I remember well the sunlight streaming through the stained glass windows, dust drifting down to the floor like it had for one hundred years and a thousand Sundays, the sound of little feet pitter-pattering on the wooden floors in the balcony, and the quiet voice of the minister as he lifted his hands heavenward to the Father and prayed a blessing for the souls seated before him. The church that became my church family while I was away at college was so beautiful, so real, and filled my soul on dark and weary days. It was a balm to my soul–the medicine of Gilead.
After seeing a college friend’s photo of the light streaming through the windows at that lovely church, I remembered once again the beloved people, the sermons, and the sound reverberating through the building as hundreds of people raised their voices toward heaven and gave thanks to God for his love. I miss what I remember. For that, I am both happy and sad; for the missing means that I have felt joy and love and God’s grace and can miss what was so dear. In the missing I am sad that such a beloved and dear thing is now only mine to experience as a memory.
How beautiful a thing it is to miss something. For to miss something is to say, “What a beautiful thing I have been given to cherish on this earth; it will remain a joy forever.”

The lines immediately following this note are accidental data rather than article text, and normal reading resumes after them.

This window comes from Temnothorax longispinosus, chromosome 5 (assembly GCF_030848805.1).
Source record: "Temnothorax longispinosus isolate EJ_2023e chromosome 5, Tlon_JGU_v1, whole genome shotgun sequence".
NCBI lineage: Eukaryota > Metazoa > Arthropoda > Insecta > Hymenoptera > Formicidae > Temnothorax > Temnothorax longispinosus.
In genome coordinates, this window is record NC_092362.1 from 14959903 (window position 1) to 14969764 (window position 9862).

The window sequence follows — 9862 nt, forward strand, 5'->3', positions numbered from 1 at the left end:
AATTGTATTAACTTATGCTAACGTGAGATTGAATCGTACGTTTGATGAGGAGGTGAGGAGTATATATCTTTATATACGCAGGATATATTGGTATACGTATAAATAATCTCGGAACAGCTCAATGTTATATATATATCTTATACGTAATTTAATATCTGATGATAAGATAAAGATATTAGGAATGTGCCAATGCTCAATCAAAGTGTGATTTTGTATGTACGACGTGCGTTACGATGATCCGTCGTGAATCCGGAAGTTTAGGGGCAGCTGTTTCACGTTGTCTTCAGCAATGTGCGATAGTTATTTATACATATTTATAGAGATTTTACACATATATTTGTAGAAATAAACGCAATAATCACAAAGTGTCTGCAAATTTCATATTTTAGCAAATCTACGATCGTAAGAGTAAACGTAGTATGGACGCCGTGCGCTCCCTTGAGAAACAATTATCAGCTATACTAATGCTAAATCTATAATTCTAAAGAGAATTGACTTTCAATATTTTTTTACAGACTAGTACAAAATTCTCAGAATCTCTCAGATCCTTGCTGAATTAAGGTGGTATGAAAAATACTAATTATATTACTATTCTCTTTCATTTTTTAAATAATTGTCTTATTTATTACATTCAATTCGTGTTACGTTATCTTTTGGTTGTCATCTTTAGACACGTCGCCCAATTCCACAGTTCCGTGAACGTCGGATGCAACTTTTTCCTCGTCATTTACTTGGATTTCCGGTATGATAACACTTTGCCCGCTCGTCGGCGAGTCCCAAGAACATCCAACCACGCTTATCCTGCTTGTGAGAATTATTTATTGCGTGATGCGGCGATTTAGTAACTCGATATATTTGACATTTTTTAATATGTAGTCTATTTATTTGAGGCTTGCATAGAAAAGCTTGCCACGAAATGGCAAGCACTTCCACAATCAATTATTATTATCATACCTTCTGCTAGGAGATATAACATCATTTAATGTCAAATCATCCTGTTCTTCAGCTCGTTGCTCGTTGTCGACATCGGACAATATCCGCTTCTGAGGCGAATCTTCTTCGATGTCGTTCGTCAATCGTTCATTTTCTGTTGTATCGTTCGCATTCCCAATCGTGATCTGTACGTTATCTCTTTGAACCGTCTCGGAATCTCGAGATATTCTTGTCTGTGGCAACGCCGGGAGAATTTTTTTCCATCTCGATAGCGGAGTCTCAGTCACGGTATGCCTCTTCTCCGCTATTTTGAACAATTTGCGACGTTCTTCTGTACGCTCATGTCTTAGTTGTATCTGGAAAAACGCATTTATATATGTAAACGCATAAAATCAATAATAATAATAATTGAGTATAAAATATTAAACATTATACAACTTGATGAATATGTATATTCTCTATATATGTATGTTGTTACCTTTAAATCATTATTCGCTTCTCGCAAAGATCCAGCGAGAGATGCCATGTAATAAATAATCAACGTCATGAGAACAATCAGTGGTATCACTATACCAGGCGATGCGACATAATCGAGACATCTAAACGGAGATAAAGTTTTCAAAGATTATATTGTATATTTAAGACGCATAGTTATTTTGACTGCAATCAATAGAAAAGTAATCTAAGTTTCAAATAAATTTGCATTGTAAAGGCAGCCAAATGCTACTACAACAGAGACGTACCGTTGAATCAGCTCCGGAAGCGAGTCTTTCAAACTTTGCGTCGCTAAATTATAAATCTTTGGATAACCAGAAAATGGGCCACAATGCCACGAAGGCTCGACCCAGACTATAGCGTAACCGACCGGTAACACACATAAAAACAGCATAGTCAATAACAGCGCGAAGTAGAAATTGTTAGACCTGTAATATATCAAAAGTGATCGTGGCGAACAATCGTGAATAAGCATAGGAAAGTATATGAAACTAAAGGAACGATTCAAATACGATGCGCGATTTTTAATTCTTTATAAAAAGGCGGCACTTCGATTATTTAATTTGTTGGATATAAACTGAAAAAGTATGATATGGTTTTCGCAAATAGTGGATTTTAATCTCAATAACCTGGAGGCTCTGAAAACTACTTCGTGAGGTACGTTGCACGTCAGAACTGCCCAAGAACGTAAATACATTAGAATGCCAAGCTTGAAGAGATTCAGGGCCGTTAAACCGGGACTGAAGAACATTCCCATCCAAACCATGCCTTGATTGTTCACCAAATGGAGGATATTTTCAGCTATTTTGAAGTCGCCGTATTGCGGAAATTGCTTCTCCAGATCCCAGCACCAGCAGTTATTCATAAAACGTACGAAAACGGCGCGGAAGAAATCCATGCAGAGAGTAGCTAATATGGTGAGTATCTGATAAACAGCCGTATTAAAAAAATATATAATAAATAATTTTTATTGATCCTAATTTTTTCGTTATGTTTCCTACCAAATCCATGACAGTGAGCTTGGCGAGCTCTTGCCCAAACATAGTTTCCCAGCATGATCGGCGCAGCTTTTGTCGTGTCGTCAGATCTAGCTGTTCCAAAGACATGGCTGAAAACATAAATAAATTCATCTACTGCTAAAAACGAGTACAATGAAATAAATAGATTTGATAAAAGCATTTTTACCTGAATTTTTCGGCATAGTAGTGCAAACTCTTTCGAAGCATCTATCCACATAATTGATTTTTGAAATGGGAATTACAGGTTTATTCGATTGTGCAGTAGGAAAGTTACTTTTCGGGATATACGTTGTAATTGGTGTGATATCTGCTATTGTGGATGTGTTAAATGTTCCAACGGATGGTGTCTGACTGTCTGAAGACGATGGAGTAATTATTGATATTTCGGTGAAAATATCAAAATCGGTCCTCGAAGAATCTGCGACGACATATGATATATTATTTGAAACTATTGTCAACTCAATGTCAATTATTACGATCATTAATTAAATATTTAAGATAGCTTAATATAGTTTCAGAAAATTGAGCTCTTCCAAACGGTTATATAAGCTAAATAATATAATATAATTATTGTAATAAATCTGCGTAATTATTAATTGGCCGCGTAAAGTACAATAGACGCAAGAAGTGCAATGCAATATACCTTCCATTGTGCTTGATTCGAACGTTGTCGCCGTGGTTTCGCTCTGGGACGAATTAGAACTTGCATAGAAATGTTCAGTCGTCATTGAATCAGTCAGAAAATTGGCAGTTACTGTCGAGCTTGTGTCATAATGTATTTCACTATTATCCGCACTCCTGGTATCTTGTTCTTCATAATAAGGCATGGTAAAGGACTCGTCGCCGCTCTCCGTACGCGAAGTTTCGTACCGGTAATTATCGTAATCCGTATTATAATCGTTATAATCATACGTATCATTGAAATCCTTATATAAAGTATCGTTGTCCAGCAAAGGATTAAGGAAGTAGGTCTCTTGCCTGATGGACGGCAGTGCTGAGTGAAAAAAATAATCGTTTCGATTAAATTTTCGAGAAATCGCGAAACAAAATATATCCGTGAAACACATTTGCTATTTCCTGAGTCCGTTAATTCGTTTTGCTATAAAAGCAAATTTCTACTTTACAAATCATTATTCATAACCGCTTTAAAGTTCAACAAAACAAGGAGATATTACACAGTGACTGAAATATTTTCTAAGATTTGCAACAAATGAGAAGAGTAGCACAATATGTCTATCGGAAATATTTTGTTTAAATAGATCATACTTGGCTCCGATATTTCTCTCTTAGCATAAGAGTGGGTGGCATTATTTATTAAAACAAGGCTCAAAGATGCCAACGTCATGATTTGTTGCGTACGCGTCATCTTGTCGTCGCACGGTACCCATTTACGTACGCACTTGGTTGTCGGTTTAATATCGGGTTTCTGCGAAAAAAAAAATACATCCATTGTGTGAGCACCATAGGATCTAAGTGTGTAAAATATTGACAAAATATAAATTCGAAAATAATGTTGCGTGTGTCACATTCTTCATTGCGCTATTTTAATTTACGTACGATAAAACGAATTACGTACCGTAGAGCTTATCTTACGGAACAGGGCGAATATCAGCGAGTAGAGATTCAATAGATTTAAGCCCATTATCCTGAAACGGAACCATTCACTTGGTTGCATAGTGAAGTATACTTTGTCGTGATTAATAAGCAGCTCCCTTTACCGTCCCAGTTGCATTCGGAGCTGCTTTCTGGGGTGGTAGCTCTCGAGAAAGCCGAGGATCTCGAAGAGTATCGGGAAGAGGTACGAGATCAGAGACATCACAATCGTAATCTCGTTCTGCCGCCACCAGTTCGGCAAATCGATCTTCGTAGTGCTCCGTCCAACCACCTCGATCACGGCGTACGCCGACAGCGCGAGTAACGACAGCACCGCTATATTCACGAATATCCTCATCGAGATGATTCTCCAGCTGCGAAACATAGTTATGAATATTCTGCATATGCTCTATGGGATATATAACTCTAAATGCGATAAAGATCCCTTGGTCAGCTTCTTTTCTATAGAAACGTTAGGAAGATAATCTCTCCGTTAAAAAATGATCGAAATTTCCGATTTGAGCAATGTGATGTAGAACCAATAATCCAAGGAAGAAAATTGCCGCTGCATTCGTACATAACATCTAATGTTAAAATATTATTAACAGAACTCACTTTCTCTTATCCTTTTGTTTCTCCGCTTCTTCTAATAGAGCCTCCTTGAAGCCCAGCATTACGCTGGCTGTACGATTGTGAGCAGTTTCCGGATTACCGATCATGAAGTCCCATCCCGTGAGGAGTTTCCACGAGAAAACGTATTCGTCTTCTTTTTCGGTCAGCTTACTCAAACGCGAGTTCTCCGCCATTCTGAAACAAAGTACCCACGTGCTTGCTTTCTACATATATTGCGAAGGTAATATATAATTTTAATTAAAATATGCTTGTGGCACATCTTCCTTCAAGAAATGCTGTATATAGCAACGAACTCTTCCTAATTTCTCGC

It, too, is a wondrous thing to not miss certain things which we have left behind. Such a wonder speaks to God’s grace permeating the crevices of our souls and making us whole again.
It is a wonderful thing to have lost something in yourself that was broken, sorrowful, or unholy and not miss it. That is the beauty of redemption.
You have redeemed my life from destruction, Lord.
For the friends hundreds of miles away, for the ache in our hearts when heaven and earth separate us from those we love, for the long-past lazy afternoons spent playing with siblings, there is much to give thanks. We give thanks for the love we have felt, the joy we have tasted, and the knowing that we were given a gift, and that was grace. And grace is yet to come.
For what we leave behind, Lord, we give thanks. The best is yet to come.